From: Paul Antico

Hi Jill,

I love your cut through the hype no nonsense, no bs style!

I am a photographer with an image based website. The pages on my site, on the third level down, use javascript to open pop-up windows when viewers click on the thumbnails on those pages. Can/will the search engines follow those links to those pages? There are no other links to those pages.

Does it matter if they find those pages? If it matters and they can't follow the javascript openwin() command, would a no frames tag be indicated or perhaps something else?

By the way, just following your basic advice in ONE WEEK my site went from being one zillion to NUMBER ONE and TWO on Google (and by default, Yahoo) on some of my selected keyword phrases!!!! Wow!

For some reason, on my other keyword phrase I show up as #65. Considering I was never found before unless someone typed in my actual name or business name, this is fabulous! All I did was change my title, add carefully written text at the top of the page where there was only a logo, adjust the description and keyword meta-tags, add/revise alt tags and link title tags and voila! Search engine success!

Paul

 

++Jill's Response++

Hi Paul,

Glad you like my style!

It's great to know about your search engine success. I hear similar stories almost every day from my subscribers, and it definitely makes me psyched! If more people would simply remember that the key to high search engine rankings is to use common sense and to *think like a search engine* (or a search engine programmer), they'd find it's a lot easier than they might think.

Regarding your JavaScript links to pop-up windows, no, the search engines generally can't follow those types of links. Does it matter? Only if you care whether the info in the pop-up windows is found in the search engines. If they're simply samples of your photos with no written content, there's really no need to have them spidered by the search engines.

However, if there's info contained in those pages that you definitely want spidered, you should use the <noscript> tag and place spiderable hyperlinks in it. (You would not want to use the <noframes> tag, as that's only for framed sites.)

As for the keyword phrase you're having trouble ranking highly with, most likely that phrase is more competitive than the phrases you're doing well with. By more competitive, I mean that there are more pages in the search engine's database that match the query. In other words, when you type in your highly ranked keyword phrase, there may be 5,000 other pages that show up in the search engine results pages (SERPs). But when you type in the keyword phrase you're having trouble with, you may find that there are 10,000 pages showing up. This means that there's twice as much competition for that phrase.

Many people are scared to optimize for phrases that they consider *too competitive*. However, just because a phrase is competitive doesn't mean you shouldn't optimize for it. It simply means that you shouldn't make it the cornerstone of your optimization campaign.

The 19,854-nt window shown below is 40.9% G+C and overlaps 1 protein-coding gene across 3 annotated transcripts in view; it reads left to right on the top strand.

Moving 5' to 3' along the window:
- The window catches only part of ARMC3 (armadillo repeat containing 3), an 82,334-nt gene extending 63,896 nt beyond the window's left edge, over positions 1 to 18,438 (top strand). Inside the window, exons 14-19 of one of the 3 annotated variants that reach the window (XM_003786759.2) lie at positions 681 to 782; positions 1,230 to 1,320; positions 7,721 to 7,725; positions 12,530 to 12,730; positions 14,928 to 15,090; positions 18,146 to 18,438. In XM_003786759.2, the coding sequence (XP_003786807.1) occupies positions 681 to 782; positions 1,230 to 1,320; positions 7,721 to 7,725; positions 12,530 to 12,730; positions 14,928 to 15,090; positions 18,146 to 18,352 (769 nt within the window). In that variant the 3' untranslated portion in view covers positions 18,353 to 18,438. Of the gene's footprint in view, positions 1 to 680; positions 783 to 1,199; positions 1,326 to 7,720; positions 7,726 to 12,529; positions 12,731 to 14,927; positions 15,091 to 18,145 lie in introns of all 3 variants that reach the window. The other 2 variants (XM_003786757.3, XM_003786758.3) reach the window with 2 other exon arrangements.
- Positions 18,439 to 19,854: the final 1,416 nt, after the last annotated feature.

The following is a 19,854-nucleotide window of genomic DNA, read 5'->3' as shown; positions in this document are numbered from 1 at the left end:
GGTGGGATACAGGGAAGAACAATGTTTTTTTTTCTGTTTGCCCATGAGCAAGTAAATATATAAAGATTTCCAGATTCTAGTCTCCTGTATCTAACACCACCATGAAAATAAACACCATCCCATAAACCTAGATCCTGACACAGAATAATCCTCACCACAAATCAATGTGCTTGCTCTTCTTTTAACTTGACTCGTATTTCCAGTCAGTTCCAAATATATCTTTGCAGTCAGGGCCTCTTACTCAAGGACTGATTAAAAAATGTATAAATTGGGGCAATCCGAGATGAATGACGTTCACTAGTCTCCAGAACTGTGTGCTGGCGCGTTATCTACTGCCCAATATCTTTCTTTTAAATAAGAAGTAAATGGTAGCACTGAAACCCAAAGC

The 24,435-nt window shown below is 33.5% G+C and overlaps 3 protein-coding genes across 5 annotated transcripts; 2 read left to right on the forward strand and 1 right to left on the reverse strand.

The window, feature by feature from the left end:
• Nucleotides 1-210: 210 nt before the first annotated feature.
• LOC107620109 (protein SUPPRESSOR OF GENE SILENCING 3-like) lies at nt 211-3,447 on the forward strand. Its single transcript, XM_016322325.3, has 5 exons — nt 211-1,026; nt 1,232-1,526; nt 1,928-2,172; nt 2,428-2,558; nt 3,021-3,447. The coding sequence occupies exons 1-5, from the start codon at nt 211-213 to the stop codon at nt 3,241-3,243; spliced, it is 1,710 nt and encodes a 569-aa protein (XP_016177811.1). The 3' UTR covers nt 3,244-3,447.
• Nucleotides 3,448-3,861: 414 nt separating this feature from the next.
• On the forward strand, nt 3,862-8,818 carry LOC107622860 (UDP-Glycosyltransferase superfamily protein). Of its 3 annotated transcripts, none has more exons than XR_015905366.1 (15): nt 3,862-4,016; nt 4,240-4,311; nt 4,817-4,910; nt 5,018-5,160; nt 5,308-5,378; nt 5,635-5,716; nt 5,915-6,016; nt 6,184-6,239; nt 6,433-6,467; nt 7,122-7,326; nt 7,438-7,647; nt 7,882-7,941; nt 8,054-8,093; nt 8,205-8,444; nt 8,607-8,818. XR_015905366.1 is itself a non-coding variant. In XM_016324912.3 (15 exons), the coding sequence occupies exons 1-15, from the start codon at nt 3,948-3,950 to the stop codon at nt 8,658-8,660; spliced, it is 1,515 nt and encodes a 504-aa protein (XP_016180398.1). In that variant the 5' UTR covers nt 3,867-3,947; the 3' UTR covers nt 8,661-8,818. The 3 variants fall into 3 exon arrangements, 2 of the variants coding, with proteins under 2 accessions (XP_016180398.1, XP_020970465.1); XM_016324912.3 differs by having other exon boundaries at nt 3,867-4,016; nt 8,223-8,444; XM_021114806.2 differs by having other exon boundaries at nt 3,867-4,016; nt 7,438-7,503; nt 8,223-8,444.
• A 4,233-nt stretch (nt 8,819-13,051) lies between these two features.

Think about it...if you had optimized only for that one elusive keyword phrase, you'd be sitting there thinking that you stink at search engine optimization. Since you were smart enough to optimize for some easily attainable phrases, you have gained confidence in your SEO skills.

Now that you've seen what works for the less competitive phrases, put it to work for you on the more competitive phrase. In order not to ruin what you've already accomplished, you may want to optimize other pages of your site for the more competitive phrase. The more competitive a phrase is, the more times you'll need to use that phrase within your page copy, Title tags, Meta tags, and links. Larger, more informational sites also seem to have an advantage with competitive phrases. The more pages of information you have for your site visitors, the better chance you'll have of ranking highly for your best phrase or phrases.

As long as you have optimized for a variety of phrases within the pages of your site, go ahead and shoot for some competitive ones too. Why not? You've got nothing to lose!

Jill
March 3, 2003





CEO and founder of High Rankings®, Jill Whalen has been performing search engine optimization since 1995 and is the host of the free High Rankings Advisor search engine marketing newsletter, author of "The Nitty-gritty of Writing for the Search Engines" and founder/administrator of the popular High Rankings Search Engine Optimization Forum. In 2006, Jill co-founded SEMNE, a local search engine marketing networking organization for people and companies in New England.

High Rankings is an internationally recognized search engine optimization firm located in Framingham, MA specializing in search engine optimization, SEO consultations, in-house training, site audit reports, search marketing seminars and workshops. High Rankings has a 100% success rate for substantially improving client rankings and targeted traffic.

Jill speaks at national and international conferences and has been writing about SEO and search marketing since 2000. She's been quoted in such publications as The Wall Street Journal, U.S. News & World Report and The Washington Post. Her articles have appeared in numerous print magazines and online websites including CIO Magazine, CMS Focus, The Internet Marketing Report, ClickZ, WorkZ, Inc.com, Entrepreneur, Lycos Small Business, WebProNews, SiteProNews and others. Jill has also appeared on many online and offline radio programs such as Entrepreneur Magazine's E-Biz Radio Show, SearchEngineRadio and the eMarketing Talkshow.





Search Engine Guide > Jill Whalen > Can Search Engines Follow JavaScript Pop-up Links?